Love for all

Local gay couples sound off on V-day

Girlfriends Krystle Tonga (left) and Ali King think that couples should show affection for each other every day.

Girlfriends Krystle Tonga (left) and Ali King think that couples should show affection for each other every day.

Photo By hillary feeney

Party time:
The Valentine Dinner and Dedication Dance at the Arc Tower Pavilion (2040 Park Ave.) starts at 6 p.m. on Saturday (Feb. 13). Tickets cost $40 per couple or $25 per person. Tickets for only the dance are $25 per couple or $15 per person. For more info, call 877-3614.

Last year on Valentine’s Day, girlfriends—and fellow Chico State University students—Krystle Tonga and Ali King savored homemade heart-shaped pancakes, watched The Vagina Monologues and visited Broadway Heights for a romantic dinner.

Valentine’s Day often elicits images of men wooing women with flowers and a box of chocolates, but this holiday celebrating love is just as important to people of other sexual orientations.

“It’s not like the LGBTQ [lesbian, gay, bisexual, transgender and queer] community celebrates it this way and the straight community celebrates it another way,” Tonga said. “It’s all about passion.”

That may be true, but not everyone is as comfortable as Tonga and King are with celebrating in public, where their displays of affection are sometimes viewed as taboo.

Gary Sereno-Regis, 57, normally celebrates Valentine’s Day with his partner, Glenn Brown, 50, and their dogs Ladybug and Bobo at their home in Paradise. In general, Sereno-Regis said, Chico residents are open-minded about the LGBTQ community, but he is still cautious about public displays of affection.

“You’re always looking out behind you,” he said. “Or when you’re dancing with your partner, you’ll sometimes hear a negative comment. It can be a downer.”

This year, Sereno-Regis and Brown are inviting the public to celebrate the holiday a day early (Saturday) at the first-ever Valentine Dinner and Dedication Dance at the Park Tower Pavilion. The couple have organized the event, which is sponsored by Chico Pride Fest, a nonprofit group that helps the LGBTQ community. Proceeds from the night will go toward funding the Chico Pride Festival in June.

Sereno-Regis, who is a board member of Chico Pride Festival, said it will give patrons a chance to enjoy Valentine’s Day in a romantic and safe setting. Couples will be able to show affection, and single attendees will have an opportunity to mingle.

“That way, people from the LGBTQ community can go out somewhere public, but people won’t look at them strange if they are holding hands or give each other a peck on the cheek,” Sereno-Regis said. “The dance will have an atmosphere of total freedom.”

Brown, who co-chairs the Pride Fest board, and Sereno-Regis decided to skip a trip for their seven-year anniversary to host the fundraising event. The night will feature a four-course dinner followed by a dance with music by a local disc jockey, who will take requests. He expects most of the guests to be LGBTQ but hopes that people from the straight community will come, too.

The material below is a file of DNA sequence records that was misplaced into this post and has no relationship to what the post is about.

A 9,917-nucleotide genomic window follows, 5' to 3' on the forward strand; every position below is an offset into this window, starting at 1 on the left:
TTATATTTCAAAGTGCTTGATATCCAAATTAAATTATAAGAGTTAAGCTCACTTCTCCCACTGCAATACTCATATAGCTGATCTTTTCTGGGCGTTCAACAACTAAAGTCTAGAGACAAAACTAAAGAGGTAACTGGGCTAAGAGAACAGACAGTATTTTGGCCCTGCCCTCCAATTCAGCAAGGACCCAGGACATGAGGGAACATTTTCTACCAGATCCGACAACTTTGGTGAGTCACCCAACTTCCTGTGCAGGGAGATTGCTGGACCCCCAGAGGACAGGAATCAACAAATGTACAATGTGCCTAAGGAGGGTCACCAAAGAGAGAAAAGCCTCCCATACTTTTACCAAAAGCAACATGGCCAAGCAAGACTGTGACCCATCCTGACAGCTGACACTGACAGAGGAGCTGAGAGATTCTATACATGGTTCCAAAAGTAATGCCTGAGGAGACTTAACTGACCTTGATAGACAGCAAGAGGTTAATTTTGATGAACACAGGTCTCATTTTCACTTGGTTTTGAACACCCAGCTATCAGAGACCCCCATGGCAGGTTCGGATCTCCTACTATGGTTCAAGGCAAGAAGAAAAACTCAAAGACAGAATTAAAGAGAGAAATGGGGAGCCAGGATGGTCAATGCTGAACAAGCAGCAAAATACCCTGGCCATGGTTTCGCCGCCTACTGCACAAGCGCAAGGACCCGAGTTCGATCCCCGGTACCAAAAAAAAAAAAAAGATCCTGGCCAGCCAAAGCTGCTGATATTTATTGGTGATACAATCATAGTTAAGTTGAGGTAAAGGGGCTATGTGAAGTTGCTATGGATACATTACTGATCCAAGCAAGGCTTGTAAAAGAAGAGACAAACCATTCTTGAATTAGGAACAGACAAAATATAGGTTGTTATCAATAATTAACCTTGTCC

“It’s an educational opportunity to exchange between two cultures,” Brown said. “Honestly, this way the straight community can see how normal gay relationships are.”

Jillian Ruddell, the vice president of Chico State’s Pride, noted that celebrating Valentine’s Day is not dependent on sexual orientation. For people of both the LGBTQ and straight communities, it’s important to show love for their partners every day of the year, not just on holidays.

“It’s a visible day when you and your partner feel it’s acceptable to go a little further than usual,” said Ruddell, who identifies as queer and is director of the Associated Students Women’s Center. “People get more intimate with their displays of affection.”

Tonga echoed her.

“It’s sad that people forget to tell the ones they love how they feel on a regular basis,” she said. “It shouldn’t be limited to February.”

Tonga and King, who identify as lesbian and pansexual, respectively, don’t follow traditional gender roles when it comes to romance. King is attracted sexually and romantically to people regardless of their sex or sexual identity. The women realize that their relationship runs counter to the typical heterosexual relationship.

“In general, society teaches us that the masculine will cater to the feminine,” said Tonga, a senior majoring in political science and sociology.

Tonga and King have been together for a year and a half, and like many other couples in long-term relationships they had not finalized their plans for this year’s holiday (as of Tuesday, Feb. 9). However, they enjoyed Broadway Heights’ cozy atmosphere last Valentine’s Day and were thinking about starting a tradition by going back there.

“I do like the holiday, especially when you’re with your partner and it’s someone you love deep down in your heart,” Tonga said.